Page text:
In the midst of rancorous debate on entitlement reform, including Social Security and Medicare, Jim Pinkerton has a rather neat outside-the-box proposal. Cure Alzheimer’s, and a lot of health care and other costs go away.
“The great epidemic raging in this country right now is Alzheimer’s Disease. If we could cure Alzheimer’s or even push back its onset, we could make an increase in the retirement age relatively painless; indeed, such a medical breakthrough could be a win-win-win: A win for the government, a win for ordinary Americans who would like to stay healthy and productive for a longer period of time, and a win for the new industry created to manufacture and distribute the hypothetical wonder drug, to Americans and to the world.”
Of course, the tremendous cost of caring for Alzheimer’s sufferers, who slowly but inexorably lose their intellect, their memories, and finally their sense of self until dying, mercifully, of some complication, would also be alleviated. The World Alzheimer Report 2010 suggests that the total cost of dealing with Alzheimer’s is $604 billion in 2010, with 70 percent of the cost being born in North America and Western Europe.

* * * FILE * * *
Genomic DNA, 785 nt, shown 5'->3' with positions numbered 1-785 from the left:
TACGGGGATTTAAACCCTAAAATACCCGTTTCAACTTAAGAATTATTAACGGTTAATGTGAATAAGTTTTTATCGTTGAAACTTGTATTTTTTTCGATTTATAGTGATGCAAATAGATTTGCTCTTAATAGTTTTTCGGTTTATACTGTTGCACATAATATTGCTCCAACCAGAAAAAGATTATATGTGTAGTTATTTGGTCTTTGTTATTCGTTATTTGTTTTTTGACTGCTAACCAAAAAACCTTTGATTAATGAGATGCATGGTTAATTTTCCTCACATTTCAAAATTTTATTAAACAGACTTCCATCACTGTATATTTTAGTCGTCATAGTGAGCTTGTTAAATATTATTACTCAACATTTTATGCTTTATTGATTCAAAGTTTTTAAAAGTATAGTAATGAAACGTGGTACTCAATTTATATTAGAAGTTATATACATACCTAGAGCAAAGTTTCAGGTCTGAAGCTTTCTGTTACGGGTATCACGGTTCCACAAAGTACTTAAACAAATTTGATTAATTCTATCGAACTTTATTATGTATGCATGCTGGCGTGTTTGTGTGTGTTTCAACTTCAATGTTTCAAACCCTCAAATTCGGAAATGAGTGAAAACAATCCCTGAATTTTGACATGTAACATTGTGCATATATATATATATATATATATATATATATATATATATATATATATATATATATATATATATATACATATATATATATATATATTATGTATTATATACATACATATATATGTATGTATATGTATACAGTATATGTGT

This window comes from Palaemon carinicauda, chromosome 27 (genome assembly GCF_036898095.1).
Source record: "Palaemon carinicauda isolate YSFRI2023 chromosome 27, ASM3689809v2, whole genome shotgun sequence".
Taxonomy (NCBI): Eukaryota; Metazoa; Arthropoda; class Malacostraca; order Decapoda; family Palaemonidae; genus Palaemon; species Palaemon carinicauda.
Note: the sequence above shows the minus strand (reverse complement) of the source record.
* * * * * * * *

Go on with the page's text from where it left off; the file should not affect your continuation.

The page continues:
When one is discussing how to decrease the costs of entitlements, one usually mentions the tried and true solutions such as raising the retirement age, cutting back on cost of living adjustments, and even allowing for a certain portion of Social Security FICA taxes to be privately invested.
The increase in life expectancy in the United States is creating a strain on entitlement programs that, if unaddressed, will break them sooner or later. Clearly it is time for some original thinking.
Curing Alzheimer’s will certainly be a good start. There is also other research that is delving into the maladies of aging itself, trying to find ways to slow or even stop the steady breakdown of the human body we refer to as aging. Progress in this area would certainly increase the quality of life of people as they grow older, allowing them to expand their working years. Ultimately it would expand their life spans, allowing governments to push back the age at which the onset of old age benefits such as Social Security and Medicare kick in.
Indeed, if one believes the pronouncements of some futurists, virtual immortality may be just beyond the horizon, in which a treatment could be used to halt and even reverse the effects of aging. That would mean old age programs such as Social Security and Medicare would become obsolete, with the useful working lives of people expanded from decades to centuries.
All of this will depend on governments rethinking how they approach the problems of entitlements. But if Jim Pinkerton is right, we can begin to cure ourselves, literally, out of the entitlement train wreck that awaits us just a few decades away.
Sources: Driving the Conversation, Jim Pinkerton, Politico, October 8th, 2010
World Alzheimer’s Report 2010, Alzheimer’s Association